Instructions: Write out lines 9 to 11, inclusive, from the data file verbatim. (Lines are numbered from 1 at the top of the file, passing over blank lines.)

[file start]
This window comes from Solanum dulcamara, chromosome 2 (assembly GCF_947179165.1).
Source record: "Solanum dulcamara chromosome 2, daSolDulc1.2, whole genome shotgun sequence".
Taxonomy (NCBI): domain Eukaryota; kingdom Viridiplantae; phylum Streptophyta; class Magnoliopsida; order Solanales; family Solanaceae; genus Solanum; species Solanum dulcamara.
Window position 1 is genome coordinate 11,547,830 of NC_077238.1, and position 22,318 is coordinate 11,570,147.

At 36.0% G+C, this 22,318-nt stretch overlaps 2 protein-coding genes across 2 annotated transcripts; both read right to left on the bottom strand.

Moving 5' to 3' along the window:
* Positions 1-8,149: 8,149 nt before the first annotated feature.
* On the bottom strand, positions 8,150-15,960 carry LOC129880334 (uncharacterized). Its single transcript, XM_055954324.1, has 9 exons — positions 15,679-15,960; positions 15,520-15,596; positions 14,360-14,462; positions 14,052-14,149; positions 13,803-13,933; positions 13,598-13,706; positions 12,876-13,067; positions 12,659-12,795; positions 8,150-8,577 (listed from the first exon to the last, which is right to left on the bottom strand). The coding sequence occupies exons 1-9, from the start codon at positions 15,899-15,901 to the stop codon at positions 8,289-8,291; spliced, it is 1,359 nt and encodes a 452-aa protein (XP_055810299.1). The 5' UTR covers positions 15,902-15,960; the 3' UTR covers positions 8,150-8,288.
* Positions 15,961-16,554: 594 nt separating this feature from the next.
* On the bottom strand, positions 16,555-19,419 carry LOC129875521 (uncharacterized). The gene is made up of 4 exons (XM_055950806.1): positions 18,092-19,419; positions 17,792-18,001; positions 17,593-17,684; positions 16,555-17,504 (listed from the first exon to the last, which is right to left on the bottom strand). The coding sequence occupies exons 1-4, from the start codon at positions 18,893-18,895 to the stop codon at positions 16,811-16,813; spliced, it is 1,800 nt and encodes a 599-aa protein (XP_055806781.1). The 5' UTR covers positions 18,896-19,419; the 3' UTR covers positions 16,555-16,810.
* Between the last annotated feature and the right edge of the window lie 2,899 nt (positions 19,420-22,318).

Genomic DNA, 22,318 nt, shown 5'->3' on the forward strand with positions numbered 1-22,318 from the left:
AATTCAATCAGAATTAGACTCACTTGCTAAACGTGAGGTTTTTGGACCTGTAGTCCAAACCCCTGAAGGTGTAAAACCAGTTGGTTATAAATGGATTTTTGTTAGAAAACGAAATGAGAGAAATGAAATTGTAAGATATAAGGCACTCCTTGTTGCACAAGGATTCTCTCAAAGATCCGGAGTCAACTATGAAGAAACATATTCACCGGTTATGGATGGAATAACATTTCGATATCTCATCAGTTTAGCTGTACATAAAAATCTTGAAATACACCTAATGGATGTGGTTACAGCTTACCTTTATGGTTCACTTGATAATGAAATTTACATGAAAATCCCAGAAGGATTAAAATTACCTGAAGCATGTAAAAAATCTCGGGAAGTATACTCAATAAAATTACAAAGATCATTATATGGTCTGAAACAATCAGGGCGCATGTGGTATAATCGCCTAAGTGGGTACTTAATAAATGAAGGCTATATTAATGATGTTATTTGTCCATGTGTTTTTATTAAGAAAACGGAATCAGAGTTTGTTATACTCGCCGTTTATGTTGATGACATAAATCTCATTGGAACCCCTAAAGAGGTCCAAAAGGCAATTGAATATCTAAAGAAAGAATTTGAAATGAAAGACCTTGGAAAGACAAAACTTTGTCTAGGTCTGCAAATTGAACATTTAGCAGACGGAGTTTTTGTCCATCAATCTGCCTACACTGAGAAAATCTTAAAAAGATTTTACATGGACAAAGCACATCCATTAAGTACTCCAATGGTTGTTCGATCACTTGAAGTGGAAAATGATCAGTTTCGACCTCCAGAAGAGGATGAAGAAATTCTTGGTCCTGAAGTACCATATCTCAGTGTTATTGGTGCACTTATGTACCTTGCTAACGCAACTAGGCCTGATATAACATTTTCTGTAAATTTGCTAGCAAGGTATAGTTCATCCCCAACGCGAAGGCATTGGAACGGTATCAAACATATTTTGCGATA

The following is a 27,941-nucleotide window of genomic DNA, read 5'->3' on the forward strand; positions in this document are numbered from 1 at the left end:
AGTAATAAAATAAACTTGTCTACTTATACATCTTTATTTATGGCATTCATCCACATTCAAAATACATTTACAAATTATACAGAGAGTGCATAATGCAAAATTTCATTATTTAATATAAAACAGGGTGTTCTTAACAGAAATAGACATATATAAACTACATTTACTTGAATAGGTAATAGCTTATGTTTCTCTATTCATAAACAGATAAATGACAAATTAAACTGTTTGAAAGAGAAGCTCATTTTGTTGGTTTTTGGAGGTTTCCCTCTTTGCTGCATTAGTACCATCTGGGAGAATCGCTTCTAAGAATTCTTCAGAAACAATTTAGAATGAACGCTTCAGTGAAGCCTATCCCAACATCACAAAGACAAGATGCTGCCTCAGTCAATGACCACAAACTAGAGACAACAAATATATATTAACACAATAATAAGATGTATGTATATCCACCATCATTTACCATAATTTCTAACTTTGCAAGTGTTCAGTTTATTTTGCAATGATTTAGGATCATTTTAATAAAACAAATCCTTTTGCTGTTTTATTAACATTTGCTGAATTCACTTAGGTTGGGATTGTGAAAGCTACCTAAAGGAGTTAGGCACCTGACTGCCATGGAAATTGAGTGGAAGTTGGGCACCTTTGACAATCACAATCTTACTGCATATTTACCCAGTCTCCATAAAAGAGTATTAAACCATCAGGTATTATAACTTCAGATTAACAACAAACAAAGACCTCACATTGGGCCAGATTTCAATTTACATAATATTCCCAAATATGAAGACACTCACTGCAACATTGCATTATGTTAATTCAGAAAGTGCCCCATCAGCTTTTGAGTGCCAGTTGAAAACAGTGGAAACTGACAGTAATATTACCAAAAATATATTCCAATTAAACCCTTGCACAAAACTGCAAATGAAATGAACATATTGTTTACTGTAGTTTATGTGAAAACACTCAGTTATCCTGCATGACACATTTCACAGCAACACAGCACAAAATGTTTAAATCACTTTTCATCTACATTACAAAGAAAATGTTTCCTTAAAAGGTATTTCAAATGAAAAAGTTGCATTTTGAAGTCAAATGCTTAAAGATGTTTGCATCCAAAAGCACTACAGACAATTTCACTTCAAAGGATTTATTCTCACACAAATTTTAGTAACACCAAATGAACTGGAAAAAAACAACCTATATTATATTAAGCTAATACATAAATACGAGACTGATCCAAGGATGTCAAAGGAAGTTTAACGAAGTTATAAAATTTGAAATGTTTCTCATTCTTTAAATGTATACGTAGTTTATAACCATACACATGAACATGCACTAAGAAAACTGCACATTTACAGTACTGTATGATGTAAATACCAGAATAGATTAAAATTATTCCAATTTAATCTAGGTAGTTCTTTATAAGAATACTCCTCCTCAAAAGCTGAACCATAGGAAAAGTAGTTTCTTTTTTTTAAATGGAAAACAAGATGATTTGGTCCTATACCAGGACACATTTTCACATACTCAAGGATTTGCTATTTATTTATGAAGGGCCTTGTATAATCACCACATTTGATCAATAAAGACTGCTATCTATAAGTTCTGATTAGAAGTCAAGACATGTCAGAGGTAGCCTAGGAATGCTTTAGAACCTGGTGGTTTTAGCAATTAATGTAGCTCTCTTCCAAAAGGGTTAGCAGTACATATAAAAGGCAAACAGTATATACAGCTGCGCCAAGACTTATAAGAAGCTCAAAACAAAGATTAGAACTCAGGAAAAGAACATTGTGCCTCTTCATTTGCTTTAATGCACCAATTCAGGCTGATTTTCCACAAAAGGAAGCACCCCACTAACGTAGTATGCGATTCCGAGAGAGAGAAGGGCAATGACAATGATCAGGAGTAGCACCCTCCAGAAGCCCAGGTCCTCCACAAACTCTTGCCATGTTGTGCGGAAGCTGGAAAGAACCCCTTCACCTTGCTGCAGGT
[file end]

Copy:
* Positions 15,961-16,554: 594 nt separating this feature from the next.
* On the bottom strand, positions 16,555-19,419 carry LOC129875521 (uncharacterized). The gene is made up of 4 exons (XM_055950806.1): positions 18,092-19,419; positions 17,792-18,001; positions 17,593-17,684; positions 16,555-17,504 (listed from the first exon to the last, which is right to left on the bottom strand). The coding sequence occupies exons 1-4, from the start codon at positions 18,893-18,895 to the stop codon at positions 16,811-16,813; spliced, it is 1,800 nt and encodes a 599-aa protein (XP_055806781.1). The 5' UTR covers positions 18,896-19,419; the 3' UTR covers positions 16,555-16,810.
* Between the last annotated feature and the right edge of the window lie 2,899 nt (positions 19,420-22,318).